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I want you to listen very closely to what I'm about to tell you: Most of the information you'll find here is completely irrelevant to you.
I mean it.
That's not to say it's irrelevant to everyone. All of it is relevant to someone, I should hope. But chances are it won't impact the way you construct your lineup because lineup decisions, particularly this early in the season, are fairly straightforward.
You paid a premium for most of your hitters, right? You did it because you liked their production. And while production in baseball tends to normalize over the course of 162 games, exactly how it's distributed across those 162 games is mostly random. Bad hitters have good days against good pitchers, and good pitchers have bad days against bad hitters. All of it -- the predictable and unpredictable -- goes into a final stat line that your Draft Day behavior has already indicated you like.
So why risk missing out on the best that your best has to offer? Bad matchups or not, this week could be the best he offers all year, and then you've cost yourself a huge chunk of the production you paid for and had every claim to. And for what? My little hunch? I don't even trust my hunches that much.
But I still want you to read them, of course, because there's still a chance you could do better than those one or two hitters that you didn't pay a premium for. That's what we're mining for here: fringy plays and injury replacements. We're not trying to determine whether or not sitting Freddie Freeman is a viable option.
Now then, let's get right to it.
Best hitting matchups for Week 1
- It's those three games at Colorado that put the Padres' matchups over the top even though they're playing just six games while eight other teams -- including Nos. 2 and 3 on this list -- are playing seven. The most obvious player to try to squeeze into your lineup is Wil Myers, who's eligible at two positions and has the power to take advantage of the thin air, but Yangervis Solarte and Cory Spangenberg are contact-hitting options for deeper leagues and Jon Jay, who's coming off a monster spring, for NL-only.
- Denard Span averaged more Head-to-Head points per game last year than Charlie Blackmon and J.D. Martinez, among others, and is healthy coming into the season, so at least in that format, starting him should be a priority against the best the Brewers and the worst the Dodgers have to offer. Hunter Pence, who has hit six home runs this spring, should be a no-brainer. You might want to be a little more judicious with Brandon Belt, perhaps sitting him for someone like Myers or Byung Ho Park, with three left-handers on the schedule.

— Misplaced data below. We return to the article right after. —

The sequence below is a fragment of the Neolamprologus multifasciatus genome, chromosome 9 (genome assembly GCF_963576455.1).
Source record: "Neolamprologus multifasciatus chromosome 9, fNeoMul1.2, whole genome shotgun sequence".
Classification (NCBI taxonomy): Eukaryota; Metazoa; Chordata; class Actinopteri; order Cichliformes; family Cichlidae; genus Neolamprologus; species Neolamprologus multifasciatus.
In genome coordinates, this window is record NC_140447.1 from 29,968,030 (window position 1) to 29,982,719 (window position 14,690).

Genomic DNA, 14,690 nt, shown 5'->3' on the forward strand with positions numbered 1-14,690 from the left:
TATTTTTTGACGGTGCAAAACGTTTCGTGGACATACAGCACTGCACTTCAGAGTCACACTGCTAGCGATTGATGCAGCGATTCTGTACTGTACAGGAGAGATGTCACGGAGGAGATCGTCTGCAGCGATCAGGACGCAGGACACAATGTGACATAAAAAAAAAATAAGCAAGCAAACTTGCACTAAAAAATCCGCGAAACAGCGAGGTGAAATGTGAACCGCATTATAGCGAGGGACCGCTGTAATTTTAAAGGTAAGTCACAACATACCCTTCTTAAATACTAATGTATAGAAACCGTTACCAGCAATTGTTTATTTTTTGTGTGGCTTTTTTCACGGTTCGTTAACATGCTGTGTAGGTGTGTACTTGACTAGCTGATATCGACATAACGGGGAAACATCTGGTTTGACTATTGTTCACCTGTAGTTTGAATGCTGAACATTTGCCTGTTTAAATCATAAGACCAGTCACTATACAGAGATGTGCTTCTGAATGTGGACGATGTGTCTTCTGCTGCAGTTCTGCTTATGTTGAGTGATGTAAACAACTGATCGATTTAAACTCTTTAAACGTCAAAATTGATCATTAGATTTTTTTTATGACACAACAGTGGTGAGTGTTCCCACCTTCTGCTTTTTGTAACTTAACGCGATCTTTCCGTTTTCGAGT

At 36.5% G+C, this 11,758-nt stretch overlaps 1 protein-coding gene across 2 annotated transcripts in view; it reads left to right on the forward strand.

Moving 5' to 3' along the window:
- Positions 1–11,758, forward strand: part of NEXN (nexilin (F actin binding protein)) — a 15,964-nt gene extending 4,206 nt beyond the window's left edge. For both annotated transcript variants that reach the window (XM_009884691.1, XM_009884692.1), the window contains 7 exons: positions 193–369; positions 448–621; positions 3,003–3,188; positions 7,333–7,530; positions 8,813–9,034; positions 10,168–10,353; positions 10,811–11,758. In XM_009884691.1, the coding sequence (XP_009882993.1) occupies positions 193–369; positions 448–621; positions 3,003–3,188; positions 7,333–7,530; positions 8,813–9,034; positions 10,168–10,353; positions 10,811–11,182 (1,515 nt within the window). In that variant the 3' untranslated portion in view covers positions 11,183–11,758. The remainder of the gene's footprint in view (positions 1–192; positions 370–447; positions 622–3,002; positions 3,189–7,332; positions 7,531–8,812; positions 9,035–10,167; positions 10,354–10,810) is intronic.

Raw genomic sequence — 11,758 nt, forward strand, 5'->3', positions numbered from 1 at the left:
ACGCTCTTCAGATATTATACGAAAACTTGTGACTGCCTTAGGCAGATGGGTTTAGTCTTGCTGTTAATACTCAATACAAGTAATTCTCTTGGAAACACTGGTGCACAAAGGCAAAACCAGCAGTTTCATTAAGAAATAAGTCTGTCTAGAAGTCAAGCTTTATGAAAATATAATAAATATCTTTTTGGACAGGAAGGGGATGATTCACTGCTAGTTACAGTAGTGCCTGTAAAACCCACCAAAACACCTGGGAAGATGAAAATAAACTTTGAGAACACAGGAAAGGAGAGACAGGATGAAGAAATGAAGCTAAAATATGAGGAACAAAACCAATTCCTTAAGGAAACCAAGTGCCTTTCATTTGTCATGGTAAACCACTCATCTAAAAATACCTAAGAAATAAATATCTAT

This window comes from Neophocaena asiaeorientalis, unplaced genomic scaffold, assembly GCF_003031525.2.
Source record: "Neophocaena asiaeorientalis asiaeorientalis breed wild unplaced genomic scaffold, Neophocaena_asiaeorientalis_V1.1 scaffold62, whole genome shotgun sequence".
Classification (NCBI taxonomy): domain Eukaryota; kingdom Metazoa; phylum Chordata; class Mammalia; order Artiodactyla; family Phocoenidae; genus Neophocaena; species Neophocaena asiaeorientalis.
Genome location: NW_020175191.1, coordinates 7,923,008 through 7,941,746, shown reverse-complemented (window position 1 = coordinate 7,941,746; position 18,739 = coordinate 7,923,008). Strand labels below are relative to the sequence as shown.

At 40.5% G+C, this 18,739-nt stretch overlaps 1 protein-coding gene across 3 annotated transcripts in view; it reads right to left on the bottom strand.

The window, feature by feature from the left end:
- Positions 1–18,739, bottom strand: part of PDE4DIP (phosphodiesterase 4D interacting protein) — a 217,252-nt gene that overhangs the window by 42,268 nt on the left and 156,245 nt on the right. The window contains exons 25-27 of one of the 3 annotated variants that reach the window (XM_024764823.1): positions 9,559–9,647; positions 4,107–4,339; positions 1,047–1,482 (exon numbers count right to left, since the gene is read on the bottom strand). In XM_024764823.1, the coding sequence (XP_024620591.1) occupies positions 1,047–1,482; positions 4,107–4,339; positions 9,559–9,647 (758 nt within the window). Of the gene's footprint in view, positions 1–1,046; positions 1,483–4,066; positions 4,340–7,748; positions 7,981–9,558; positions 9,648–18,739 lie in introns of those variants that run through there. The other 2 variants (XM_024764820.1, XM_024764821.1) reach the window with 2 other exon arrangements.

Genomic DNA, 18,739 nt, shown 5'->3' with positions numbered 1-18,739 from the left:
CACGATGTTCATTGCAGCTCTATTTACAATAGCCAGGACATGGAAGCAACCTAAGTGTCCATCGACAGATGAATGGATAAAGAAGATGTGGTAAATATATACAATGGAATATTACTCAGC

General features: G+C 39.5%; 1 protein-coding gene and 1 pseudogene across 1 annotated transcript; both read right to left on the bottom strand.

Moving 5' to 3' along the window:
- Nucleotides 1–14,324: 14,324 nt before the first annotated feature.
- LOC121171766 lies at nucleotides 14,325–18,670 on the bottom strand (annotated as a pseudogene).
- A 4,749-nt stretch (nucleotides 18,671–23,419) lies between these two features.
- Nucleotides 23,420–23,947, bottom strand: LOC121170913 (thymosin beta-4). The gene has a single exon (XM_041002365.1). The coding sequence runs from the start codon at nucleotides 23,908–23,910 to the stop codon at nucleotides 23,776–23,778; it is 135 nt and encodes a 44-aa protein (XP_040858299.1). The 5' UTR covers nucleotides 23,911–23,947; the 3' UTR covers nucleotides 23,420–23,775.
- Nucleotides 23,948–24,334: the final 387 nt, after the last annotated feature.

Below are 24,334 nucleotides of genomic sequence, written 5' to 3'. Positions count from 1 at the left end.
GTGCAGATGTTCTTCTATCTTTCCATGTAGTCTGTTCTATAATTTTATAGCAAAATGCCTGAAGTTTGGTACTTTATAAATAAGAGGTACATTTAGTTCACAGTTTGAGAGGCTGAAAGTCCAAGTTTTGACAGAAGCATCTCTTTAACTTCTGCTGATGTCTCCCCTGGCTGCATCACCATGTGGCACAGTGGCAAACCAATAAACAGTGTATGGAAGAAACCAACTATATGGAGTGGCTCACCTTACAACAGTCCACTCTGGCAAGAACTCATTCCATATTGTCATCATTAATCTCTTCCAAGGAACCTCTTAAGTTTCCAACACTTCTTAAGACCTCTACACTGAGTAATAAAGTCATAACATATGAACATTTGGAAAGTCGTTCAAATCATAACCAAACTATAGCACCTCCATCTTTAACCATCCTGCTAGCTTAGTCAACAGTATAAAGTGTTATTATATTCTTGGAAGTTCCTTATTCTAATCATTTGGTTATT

- Yes, Park should start off his career right against pitchers like Chris Tillman, Yovani Gallardo, Ubaldo Jimenez and Chris Young and is especially viable in Rotisserie leagues with their deeper lineups and higher demand for power. It doesn't mean you have to start him, but you don't need to sit him for his debut out of principle. Byron Buxton probably isn't worth the gamble outside of AL-only leagues, though. He has hit .239 with a .593 OPS this spring, striking out 16 times in 46 at-bats.
- Of course, Randal Grichuk should be an obvious choice if you need power this week, but his starting percentage says he isn't. He's batting cleanup in a deep lineup and might have hit 30 homers last year if not for an elbow injury late. Matt Holliday deserves to start, particularly in points leagues, for as long as he's healthy, and I'd even take him over the White Sox's Avisail Garcia despite the latter's big spring. The disparity in track record between the two is just too great.
Worst hitting matchups for Week 1
- The Braves and Marlins are two of six teams playing only five games this week, so of course they have an inherent disadvantage there, and then with the way Nationals' off days line up this week, they're likely to face one ace after another. It shouldn't impact your lineup choices too much, at least not in standard mixed leagues, since you're obviously not sitting Giancarlo Stanton, Dee Gordon or Freddie Freeman. You might want to steer clear of Christian Yelich, Marcell Ozuna and Ender Inciarte if you can, though.
- Not only do the Tigers play just five games and face pitchers like Jose Fernandez, Luis Severino and Masahiro Tanaka in those five games, but they're going to play the first two of the five in Miami, which means no DH. Victor Martinez's hamstring strain midway through spring training put to rest the idea of him playing first base in those games, so he's a sit in mixed leagues. Maybe in a shallow league if you drafted Joe Panik as a backup, you could justify sitting Ian Kinsler for him.
- There's a chance the Red Sox face nothing but right-handers this week, so even though the matchups aren't the most favorable, you shouldn't give a second thought to sitting David Ortiz. Travis Shaw and Brock Holt should start most every game as well, but against pitchers like Corey Kluber, Carlos Carrasco, Danny Salazar and (most likely) Marcus Stroman, they're better left for AL-only leagues for now.
- Um ... yeah, you're starting Maikel Franco. His eight home runs led all hitters this spring and likely pushed him into the top five rounds of your draft, so no need to get cute with him. If you play in a deep enough league to start any of the other Phillies hitters, you probably don't have too many options for replacing them, so instead, I'd like to use this space to advise against playing Kole Calhoun, Josh Reddick and Adam Lind, whose matchups aren't so terrible but are lefty-heavy (potentially four each). Their splits last year say that's a bad thing.